This is a blog post about how to nurture creative writers. It is a response to this article, which tells us that in order to help children become creative writers, schools should increase opportunities to do creative writing via the use of various kinds of stimuli, as well as the hook of a small amount of media fame, rather than dwelling on, um, ‘boring’ things like basic sentence construction, spelling, grammar and punctuation.
I think their approach is going to be great for the children who already love (and are therefore relatively good at) writing, but for many others, it will be frustrating and pretty disastrous in the long run. To me, this situation is analogous to the folly of trying to develop problem solving ability in maths through the medium of lots of fun lessons with group work, discovery and of course open-ended problem solving.
What makes a creative writer? It seems to me that educators who advocate for the approach described in the TES article look at a truly creative writer in their class or school and see only the emotion of the writer rather than the words on the page. She is so inspired, so motivated, and the response is to try and artificially create that initial emotion in other children in the hope that they too will produce sumptuous writing just like our creative writer who sits with her pink sparkly pencil (with unicorn head rubber on the end) poised for action, waiting for the signal to fire up her fertile imagination.
This is not the case for Tommy who not only thinks he is a terrible writer, but is actually a terrible writer. Tommy couldn’t give a flying rat’s butt about a special creative writing project because he doesn’t want to look like a fool in front of the girls with their pink sparkly pencils. When pressed to take part, he has to deploy one of two key strategies. Strategy A involves unleashing his inner Lee Evans, but that resulted in a missed playtime and a swift trip to the headteacher’s office last time, so he resolves to deploy strategy B which is to use what limited writing knowledge he has and generally keep his head down. It’s no surprise that his story usually ends with everyone dying in an explosion, or waking up and realising it was a dream. His handwriting is atrocious, painfully slow and he can’t spell or automatically construct a sentence that makes sense. He lacks knowledge of stories and general knowledge to draw upon as inspiration. If he does engage with the creative writing project, he’ll just be reinforcing, embedding and potentially making permanent, his poor writing technique. If he doesn’t, then it’ll be because he’s trying to avoid the rude truth of being exposed as a poor writer and the awful feeling of confusion that goes with it. Talk about making behaviour problems worse.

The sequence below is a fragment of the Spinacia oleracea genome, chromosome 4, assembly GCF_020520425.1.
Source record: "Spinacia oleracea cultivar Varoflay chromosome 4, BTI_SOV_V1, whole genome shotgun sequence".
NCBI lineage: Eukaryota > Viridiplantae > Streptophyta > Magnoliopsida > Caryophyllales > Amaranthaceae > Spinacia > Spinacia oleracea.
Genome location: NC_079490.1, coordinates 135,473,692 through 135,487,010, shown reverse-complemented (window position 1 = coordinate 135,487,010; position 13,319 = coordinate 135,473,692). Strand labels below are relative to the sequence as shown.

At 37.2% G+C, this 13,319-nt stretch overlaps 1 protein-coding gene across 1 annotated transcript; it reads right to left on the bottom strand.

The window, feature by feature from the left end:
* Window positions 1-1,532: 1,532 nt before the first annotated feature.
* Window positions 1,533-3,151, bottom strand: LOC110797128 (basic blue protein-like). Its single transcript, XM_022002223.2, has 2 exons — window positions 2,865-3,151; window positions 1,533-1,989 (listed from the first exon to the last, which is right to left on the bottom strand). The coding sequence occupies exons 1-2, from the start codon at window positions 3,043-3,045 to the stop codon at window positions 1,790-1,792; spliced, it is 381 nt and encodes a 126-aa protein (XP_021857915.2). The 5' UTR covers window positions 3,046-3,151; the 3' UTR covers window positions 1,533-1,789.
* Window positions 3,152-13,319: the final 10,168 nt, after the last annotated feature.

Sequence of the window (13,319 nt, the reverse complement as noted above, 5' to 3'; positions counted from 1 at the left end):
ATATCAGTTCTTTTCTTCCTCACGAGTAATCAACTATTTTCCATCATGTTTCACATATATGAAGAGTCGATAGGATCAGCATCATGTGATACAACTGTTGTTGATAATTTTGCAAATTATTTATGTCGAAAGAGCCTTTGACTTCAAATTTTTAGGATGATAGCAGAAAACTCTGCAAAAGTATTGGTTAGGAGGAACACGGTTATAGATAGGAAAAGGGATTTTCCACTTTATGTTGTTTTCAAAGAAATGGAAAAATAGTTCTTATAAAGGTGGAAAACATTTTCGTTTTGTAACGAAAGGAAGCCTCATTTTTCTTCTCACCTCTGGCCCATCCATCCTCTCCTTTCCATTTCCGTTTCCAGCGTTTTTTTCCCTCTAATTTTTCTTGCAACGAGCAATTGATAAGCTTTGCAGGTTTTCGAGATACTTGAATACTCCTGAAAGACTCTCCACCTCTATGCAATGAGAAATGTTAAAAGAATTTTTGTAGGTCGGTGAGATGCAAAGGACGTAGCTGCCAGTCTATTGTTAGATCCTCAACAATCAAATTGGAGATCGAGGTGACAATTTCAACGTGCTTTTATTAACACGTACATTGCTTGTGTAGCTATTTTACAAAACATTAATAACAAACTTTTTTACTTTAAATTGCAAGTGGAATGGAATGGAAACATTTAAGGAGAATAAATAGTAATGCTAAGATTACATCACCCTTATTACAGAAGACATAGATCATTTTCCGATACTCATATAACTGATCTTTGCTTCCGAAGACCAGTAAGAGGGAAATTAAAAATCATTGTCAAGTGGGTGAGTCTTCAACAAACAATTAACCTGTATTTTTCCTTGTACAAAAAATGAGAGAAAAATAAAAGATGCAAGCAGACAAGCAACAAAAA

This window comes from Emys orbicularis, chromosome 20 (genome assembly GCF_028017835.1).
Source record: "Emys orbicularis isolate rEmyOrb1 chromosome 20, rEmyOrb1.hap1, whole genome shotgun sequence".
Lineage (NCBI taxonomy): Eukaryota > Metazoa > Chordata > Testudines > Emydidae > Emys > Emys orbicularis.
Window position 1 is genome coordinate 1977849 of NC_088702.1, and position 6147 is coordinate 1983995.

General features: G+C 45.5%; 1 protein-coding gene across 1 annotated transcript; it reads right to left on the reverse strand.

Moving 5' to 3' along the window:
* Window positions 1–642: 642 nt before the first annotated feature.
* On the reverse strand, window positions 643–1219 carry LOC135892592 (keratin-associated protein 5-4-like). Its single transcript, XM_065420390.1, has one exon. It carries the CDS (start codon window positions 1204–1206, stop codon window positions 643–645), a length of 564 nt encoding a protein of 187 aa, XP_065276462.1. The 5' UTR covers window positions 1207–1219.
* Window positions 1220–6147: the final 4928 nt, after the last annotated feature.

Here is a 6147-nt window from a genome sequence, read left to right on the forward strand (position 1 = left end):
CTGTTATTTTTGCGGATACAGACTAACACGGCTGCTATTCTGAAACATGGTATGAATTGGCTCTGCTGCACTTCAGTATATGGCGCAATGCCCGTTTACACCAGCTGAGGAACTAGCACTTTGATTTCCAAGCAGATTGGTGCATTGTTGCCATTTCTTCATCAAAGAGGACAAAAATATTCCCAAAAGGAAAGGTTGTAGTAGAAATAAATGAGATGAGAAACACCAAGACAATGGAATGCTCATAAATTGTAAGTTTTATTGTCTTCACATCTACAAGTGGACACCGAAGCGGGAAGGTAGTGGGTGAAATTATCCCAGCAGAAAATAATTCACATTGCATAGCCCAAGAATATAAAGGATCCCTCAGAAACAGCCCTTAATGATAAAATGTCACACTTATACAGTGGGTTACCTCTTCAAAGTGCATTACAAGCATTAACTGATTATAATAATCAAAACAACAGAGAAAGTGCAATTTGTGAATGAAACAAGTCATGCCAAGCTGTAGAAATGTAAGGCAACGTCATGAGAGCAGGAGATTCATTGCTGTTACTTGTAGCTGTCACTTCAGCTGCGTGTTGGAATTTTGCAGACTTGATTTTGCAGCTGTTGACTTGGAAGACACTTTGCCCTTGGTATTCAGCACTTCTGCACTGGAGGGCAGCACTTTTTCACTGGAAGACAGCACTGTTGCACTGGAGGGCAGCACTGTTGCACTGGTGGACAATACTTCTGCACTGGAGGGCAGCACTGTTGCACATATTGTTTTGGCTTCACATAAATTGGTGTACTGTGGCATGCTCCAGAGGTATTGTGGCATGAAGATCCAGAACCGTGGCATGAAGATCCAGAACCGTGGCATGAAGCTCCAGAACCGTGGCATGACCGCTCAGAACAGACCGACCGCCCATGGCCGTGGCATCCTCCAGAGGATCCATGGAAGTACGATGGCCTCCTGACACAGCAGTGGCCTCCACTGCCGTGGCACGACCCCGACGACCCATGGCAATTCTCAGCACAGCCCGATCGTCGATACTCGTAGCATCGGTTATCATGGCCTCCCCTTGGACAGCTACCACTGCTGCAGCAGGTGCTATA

So what makes a creative writer? Here are the ingredients:
- Knowing how to construct a decent sentence and being fluent in the use of this knowledge (basically, not even having to think about it)
- Knowing spelling, punctuation and grammar rules and being fluent in the use of them (so, not even having to think about it)
- Knowing a ton of stories (types of characters, storylines, settings) and being fluent in the use of them for inspiration
- Knowing a ton of general knowledge about the world and being fluent in the use of this knowledge to add detail
- Knowing a huge variety of words, phrases and sayings and being fluent in the use of them
- Knowing how to join up handwriting so that it is neat, readable and being fluent in its use (so, quickly and not even having to think about it)
- Fluent reading ability to check own work
- Possession of the habit of being able to concentrate for a length of time without giving up
- Possession of the habit of planning and proof-reading in a systematic way
- Possession of the habit of thinking about the reader rather than himself
- Due to having all of the above, receiving genuine praise, recognition and admiration for producing a great story such that you are motivated to do even more
Many teachers are somewhat opposed to ensuring the features described above are taught and practised to the point of fluency. They see it as boring or too hard for children and would much prefer the option of creative writing projects where, at the surface level, everyone looks busy and happy, but what is happening is that the writing can is being kicked down the road – Tommy will end up missing lessons in year 7 because despite his ‘story’ being ‘liked’ by 2000 non-experts around the world, he still can’t write a sentence that can be read by someone else. Further, some leaders would even downgrade the teaching and practice of some of the ingredients because they do not form part of the data set that the school is judged by. Some even oppose the teaching of the above because they see it as interfering with a child’s right to be his ‘true self’ which in their view is a non-conformist individual who can go through life not having to worry about things like spelling rules. I take a more old-fashioned view.
How do we ensure that Tommy can also be a creative writer? We need to give him all of the above and ensure that he doesn’t have an opportunity to opt out along the way. We should do this not because it’ll help with the attainment and progress data, but because it is the right thing to do. The process takes years and years, not days or weeks at the last minute. This means explicit teaching and enough peaceful, purposeful practice of everything listed. Ideally, each component should be taught and practised discretely to the point of automacity before being added to the mix of creative writing in order to avoid cognitive overload. Then Tommy feels great and wants to do more. He may never become a truly creative writer in the sense that he becomes some kind of world famous author, but at least he can write.
Who’s with me?